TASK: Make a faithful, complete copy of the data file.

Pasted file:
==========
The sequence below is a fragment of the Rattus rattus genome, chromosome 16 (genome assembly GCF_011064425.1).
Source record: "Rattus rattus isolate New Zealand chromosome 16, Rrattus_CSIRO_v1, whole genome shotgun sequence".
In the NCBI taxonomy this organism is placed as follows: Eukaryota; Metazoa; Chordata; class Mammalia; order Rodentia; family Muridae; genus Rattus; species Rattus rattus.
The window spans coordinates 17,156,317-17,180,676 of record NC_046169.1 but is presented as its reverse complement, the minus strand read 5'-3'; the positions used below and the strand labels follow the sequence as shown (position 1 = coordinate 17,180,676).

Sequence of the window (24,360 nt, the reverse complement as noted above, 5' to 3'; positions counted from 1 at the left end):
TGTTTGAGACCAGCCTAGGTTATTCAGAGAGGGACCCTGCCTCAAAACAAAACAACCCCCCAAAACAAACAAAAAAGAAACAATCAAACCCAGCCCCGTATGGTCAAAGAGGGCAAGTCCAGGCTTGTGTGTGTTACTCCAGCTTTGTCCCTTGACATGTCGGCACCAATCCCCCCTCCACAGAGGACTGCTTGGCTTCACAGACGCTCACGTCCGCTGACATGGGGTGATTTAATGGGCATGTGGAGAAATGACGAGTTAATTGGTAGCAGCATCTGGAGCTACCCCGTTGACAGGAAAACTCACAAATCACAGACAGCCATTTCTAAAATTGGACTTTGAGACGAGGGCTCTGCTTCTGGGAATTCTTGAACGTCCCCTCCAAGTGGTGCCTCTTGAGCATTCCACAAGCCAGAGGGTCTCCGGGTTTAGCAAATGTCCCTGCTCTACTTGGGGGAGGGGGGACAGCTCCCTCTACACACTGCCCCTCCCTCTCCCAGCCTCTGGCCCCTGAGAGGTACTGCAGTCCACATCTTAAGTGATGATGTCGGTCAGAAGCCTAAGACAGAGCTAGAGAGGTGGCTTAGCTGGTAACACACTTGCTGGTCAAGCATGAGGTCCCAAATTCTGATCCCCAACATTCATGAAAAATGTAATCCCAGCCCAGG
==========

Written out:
The sequence below is a fragment of the Rattus rattus genome, chromosome 16 (genome assembly GCF_011064425.1).
Source record: "Rattus rattus isolate New Zealand chromosome 16, Rrattus_CSIRO_v1, whole genome shotgun sequence".
In the NCBI taxonomy this organism is placed as follows: Eukaryota; Metazoa; Chordata; class Mammalia; order Rodentia; family Muridae; genus Rattus; species Rattus rattus.
The window spans coordinates 17,156,317-17,180,676 of record NC_046169.1 but is presented as its reverse complement, the minus strand read 5'-3'; the positions used below and the strand labels follow the sequence as shown (position 1 = coordinate 17,180,676).

Sequence of the window (24,360 nt, the reverse complement as noted above, 5' to 3'; positions counted from 1 at the left end):
TGTTTGAGACCAGCCTAGGTTATTCAGAGAGGGACCCTGCCTCAAAACAAAACAACCCCCCAAAACAAACAAAAAAGAAACAATCAAACCCAGCCCCGTATGGTCAAAGAGGGCAAGTCCAGGCTTGTGTGTGTTACTCCAGCTTTGTCCCTTGACATGTCGGCACCAATCCCCCCTCCACAGAGGACTGCTTGGCTTCACAGACGCTCACGTCCGCTGACATGGGGTGATTTAATGGGCATGTGGAGAAATGACGAGTTAATTGGTAGCAGCATCTGGAGCTACCCCGTTGACAGGAAAACTCACAAATCACAGACAGCCATTTCTAAAATTGGACTTTGAGACGAGGGCTCTGCTTCTGGGAATTCTTGAACGTCCCCTCCAAGTGGTGCCTCTTGAGCATTCCACAAGCCAGAGGGTCTCCGGGTTTAGCAAATGTCCCTGCTCTACTTGGGGGAGGGGGGACAGCTCCCTCTACACACTGCCCCTCCCTCTCCCAGCCTCTGGCCCCTGAGAGGTACTGCAGTCCACATCTTAAGTGATGATGTCGGTCAGAAGCCTAAGACAGAGCTAGAGAGGTGGCTTAGCTGGTAACACACTTGCTGGTCAAGCATGAGGTCCCAAATTCTGATCCCCAACATTCATGAAAAATGTAATCCCAGCCCAGG